Although we now see Christmas as the most festive time of the year where everyone is jolly and neck-deep in candy and delicious meals, that wasn’t always the case. In fact, if we turn back time, we’ll go to a place where Christmas was associated with times of evil spirits, killer frogs, and subversive snowmen. Check out these five must-know facts about everyone’s favorite holiday!
1. Sending Sinister Christmas Cards
Victorian times were weird times, and that extends to the tradition they created of sending each other cards during the festive season. After half-penny stamps made sending cards more affordable in the 1870s, the imagery on these cards started getting more… sinister. It would be normal for you to receive a card showing a frog killing another frog using a dagger and stealing money from the poor animal’s corpse. Odd, right?
2. Evil Beings Coming Down From the Chimney
We all know the romantic story of Saint Nickolas descending from the sky in his awesome sleigh to go through tiny chimneys and deliver presents to the good kids. That story, however, has a much more evil predecessor. In European folklore, chimneys were associated with the supernatural and served as the entry for evil spirits into the home. In Greece and Serbia, for instance, people believed goblins lived underground and only surfaced to wreak havoc during the 12 days of Christmas. Scary!
3. Violence and Rioting
It may be hard to believe, but in the past, Christmas was as much about rioting and violence as it was about sharing and caring. It’s no secret that Oliver Cromwell and the puritans swore to abolish Christmas, which to them was nothing more than a “popish superstition.” In June 1647, they even threatened to punish anyone who dared to celebrate the holiday. The public was not having it, however, and many of the citizens of Canterbury went out on the street to riot against that threat.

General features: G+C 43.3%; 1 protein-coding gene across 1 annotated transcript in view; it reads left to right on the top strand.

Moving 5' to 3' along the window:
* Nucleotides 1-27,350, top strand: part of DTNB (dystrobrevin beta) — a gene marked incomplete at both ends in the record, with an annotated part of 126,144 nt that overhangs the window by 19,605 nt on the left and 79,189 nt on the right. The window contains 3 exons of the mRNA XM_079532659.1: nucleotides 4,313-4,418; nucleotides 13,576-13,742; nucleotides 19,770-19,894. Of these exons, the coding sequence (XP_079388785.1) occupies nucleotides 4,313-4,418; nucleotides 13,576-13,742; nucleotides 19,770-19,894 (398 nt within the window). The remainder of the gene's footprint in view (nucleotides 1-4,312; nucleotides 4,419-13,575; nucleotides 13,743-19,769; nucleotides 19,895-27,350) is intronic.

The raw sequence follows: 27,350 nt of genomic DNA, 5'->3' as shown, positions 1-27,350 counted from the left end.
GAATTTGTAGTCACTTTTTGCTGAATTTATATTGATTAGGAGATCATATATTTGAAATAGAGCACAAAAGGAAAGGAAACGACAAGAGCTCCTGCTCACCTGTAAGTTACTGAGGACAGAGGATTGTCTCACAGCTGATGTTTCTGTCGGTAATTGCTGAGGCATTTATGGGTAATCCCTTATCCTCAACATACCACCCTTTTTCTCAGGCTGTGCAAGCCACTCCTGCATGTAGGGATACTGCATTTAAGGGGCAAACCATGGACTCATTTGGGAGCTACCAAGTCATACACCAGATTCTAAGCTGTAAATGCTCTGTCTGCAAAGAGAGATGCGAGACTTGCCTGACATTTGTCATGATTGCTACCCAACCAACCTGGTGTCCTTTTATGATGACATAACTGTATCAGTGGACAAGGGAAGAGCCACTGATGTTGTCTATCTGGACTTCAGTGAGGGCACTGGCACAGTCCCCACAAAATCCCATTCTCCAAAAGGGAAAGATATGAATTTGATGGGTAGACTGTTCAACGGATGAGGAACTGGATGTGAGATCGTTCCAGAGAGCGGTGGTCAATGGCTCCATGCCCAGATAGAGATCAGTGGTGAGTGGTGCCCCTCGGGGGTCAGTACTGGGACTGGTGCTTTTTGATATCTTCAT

4. The Serendipity of ‘Survived’ Letters to Santa
A little known fact is that chimneys sometimes keep artifacts that have been lodged up the flue. In the past, some of those artifacts were letters to none other than Father Christmas. Historians discovered a letter written by Hannah and Alfred Howard in 1911, which had survived in their Dublin home. Someone threw the letter in the fire, but it was picked up in a draft and saved by the chimney.
5. Carrots Were All the Rage
You probably don’t know this, but there was actually a time when carrots were one of Christmas’ top festive foods. Since the supply of goods during the world wars was greatly affected, the British Ministry of Food issued a booklet during World War II full of carrot-based recipes that could be done easily and affordably. Who knew carrots could be so versatile!